Abstract 234: Assessment of a Newly Designed Resuscitation Trolley in a Simulated Environment
Introduction In 2006, data from the UK National Reporting and Learning System (NRLS) database highlighted the fact that ill-stocked resuscitation trolleys directly led to a number of preventable deaths. Of 86 reported incidents involving resuscitation trolleys, 10 contributed to the deaths of patients. In light of this data the National Patient Safety Agency (NPSA) sponsored a redesign of the resuscitation trolley. Over the past 2 years a complex design process culminated in a new ergonomically designed “Resus:Station” prototype.
Objectives To assess the usability and impact on teamwork of “Resus:Station” when compared with the standard resuscitation trolley in a series of simulated cardiac arrest scenarios.
Methods 15 expert Cardiac Arrest Teams comprising an Anesthesiologist, a Physician, and a Nurse were recruited (45 participants in total). Teams performed resuscitation simulations using both trolleys, with order of use randomised. All research sessions were recorded to facilitate structured debriefing. Following each simulation participants completed questionnaires scoring trolley usability, safety, effects on Resuscitation, and design on 7-point Likert scales. They also indicated their preference for trolley (Resus:Station or old trolley). Team performance was assessed from the video recordings by two trained blinded raters using a validated tool to assess quality of teamworking with each trolley, and to determine differences in efficiency of resuscitation.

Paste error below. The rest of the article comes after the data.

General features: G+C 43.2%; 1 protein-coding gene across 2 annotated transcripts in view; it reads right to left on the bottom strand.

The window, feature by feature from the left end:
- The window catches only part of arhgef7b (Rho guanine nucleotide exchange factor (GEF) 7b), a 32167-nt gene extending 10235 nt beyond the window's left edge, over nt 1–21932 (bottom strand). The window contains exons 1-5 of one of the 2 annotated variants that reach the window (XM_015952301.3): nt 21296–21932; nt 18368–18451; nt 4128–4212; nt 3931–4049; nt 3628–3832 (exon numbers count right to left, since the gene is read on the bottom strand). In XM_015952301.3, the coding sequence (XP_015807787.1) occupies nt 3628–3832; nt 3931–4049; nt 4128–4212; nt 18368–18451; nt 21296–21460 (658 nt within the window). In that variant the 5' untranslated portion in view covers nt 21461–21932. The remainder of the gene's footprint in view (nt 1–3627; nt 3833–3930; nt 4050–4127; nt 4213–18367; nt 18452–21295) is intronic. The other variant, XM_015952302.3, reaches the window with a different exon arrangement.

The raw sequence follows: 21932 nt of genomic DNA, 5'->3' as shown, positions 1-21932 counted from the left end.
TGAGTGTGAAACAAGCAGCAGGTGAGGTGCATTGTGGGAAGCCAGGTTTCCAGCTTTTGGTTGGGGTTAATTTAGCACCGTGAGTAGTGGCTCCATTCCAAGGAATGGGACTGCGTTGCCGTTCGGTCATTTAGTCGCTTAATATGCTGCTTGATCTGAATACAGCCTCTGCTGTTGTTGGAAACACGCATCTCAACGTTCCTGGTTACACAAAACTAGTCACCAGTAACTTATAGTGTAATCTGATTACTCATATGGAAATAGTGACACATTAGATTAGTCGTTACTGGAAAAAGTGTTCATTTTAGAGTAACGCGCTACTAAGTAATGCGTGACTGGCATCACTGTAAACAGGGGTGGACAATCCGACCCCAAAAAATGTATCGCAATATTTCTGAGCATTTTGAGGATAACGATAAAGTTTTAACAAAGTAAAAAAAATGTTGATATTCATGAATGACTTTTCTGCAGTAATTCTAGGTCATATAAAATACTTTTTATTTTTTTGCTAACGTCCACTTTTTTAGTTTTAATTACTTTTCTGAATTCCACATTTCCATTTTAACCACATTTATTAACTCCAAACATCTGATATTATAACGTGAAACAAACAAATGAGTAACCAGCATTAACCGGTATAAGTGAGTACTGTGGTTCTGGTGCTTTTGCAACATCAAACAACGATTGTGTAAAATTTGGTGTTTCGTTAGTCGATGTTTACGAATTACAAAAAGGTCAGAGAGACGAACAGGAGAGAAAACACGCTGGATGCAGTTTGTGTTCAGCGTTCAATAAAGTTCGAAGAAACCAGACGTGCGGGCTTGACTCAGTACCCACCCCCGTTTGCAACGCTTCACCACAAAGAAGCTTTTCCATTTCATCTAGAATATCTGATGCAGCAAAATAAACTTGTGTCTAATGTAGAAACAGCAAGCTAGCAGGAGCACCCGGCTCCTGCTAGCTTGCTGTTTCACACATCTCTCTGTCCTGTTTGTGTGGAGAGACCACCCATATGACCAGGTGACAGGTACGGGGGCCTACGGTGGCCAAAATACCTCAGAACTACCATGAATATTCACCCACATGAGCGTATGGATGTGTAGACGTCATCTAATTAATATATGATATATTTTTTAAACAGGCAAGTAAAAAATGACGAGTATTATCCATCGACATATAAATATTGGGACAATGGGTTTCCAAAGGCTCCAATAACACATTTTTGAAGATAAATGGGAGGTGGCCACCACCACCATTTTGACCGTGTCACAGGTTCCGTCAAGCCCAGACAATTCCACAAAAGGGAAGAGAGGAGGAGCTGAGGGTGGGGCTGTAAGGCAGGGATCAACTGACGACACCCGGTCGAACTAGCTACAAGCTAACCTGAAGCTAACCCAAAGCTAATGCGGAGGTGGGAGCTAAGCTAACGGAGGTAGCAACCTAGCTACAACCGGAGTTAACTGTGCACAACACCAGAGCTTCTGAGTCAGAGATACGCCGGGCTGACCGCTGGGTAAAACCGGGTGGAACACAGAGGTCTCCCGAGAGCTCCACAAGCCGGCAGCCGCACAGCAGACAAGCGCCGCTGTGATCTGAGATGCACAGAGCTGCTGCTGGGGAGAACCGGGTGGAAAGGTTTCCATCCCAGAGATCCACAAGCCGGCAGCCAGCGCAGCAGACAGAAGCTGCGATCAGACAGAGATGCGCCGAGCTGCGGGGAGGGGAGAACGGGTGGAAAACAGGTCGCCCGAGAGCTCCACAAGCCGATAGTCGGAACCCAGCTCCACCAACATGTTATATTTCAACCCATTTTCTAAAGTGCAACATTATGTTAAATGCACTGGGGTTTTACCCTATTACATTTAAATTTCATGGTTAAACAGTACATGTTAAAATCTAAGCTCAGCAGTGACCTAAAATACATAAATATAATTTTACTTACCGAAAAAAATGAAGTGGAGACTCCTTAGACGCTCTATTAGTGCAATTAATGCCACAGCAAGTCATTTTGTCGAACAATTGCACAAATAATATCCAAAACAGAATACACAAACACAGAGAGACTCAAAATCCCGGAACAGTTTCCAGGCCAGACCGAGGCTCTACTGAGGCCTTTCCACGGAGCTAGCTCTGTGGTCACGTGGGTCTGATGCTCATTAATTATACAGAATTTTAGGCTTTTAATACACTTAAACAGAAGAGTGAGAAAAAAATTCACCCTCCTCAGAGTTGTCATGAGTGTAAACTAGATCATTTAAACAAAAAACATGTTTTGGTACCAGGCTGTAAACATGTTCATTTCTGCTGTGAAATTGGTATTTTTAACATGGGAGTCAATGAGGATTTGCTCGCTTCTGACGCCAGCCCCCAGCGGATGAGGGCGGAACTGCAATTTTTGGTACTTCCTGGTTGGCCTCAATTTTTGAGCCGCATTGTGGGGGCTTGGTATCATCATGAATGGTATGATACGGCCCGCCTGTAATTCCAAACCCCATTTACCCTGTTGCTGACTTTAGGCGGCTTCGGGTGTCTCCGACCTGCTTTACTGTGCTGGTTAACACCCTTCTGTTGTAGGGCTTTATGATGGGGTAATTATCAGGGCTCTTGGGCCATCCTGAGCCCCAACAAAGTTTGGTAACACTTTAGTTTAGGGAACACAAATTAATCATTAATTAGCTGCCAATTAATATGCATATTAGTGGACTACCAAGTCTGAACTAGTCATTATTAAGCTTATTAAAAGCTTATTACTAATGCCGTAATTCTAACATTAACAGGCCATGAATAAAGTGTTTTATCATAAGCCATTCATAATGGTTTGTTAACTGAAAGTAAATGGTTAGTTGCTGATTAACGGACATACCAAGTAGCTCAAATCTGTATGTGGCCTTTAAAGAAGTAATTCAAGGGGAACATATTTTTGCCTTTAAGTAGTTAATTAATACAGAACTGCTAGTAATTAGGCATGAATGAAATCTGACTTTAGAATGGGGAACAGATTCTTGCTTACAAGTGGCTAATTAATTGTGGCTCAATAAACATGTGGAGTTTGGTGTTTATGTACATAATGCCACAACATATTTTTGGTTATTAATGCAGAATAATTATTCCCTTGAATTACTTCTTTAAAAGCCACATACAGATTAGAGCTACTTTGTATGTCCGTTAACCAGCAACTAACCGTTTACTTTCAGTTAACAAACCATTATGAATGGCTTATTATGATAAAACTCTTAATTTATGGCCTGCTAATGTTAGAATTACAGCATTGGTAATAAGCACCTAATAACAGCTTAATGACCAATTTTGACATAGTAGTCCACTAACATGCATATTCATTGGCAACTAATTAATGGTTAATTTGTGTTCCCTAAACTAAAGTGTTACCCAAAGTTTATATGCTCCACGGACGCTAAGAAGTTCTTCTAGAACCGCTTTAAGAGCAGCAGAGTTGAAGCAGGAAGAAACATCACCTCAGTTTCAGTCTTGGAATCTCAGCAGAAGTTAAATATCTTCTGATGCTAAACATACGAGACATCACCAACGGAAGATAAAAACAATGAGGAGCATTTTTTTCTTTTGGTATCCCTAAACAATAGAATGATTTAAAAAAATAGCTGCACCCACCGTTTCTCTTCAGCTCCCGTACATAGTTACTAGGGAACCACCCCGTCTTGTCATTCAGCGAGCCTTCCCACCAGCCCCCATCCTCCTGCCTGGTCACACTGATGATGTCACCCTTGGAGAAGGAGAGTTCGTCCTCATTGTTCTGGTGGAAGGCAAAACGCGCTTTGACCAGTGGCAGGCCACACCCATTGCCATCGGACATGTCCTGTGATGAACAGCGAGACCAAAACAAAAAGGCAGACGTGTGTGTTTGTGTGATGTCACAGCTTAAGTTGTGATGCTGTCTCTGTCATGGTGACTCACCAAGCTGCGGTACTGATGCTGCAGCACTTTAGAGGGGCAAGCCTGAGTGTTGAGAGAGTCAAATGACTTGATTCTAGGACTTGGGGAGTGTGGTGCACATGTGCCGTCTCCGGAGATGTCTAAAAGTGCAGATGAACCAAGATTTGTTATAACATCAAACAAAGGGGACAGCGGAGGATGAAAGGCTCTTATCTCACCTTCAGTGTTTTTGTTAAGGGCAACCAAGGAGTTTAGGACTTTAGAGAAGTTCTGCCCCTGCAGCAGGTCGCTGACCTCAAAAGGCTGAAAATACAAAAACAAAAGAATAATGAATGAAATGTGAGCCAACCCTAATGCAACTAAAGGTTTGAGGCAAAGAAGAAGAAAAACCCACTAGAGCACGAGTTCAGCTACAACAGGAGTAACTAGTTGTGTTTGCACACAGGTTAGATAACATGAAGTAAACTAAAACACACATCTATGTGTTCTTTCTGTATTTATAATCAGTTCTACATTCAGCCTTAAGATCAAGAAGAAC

Results Strongly significant (p<0.001) differences favouring the Resus:Station over the old trolley were obtained on all user-rated aspects (usability, safety, effects on Resuscitation, and design). Quality of teamworking in the observed teams did not differ significantly between trolleys, however efficiency of the team was seen to improve when using the new Resus:Station.
Conclusions The Resus:Station is safe to use in a simulated environment, there is no detrimental effect on team performance, some improvement in efficiency, and it is strongly preferred by clinical staff. In view of these strongly positive results, the “Resus:Station is being assessed further in a real clinical environment.
- Behavioral aspects
- Cardiopulmonary resuscitation
- Healthcare innovation
- Patient safety
- Quality improvement
- © 2011 by American Heart Association, Inc.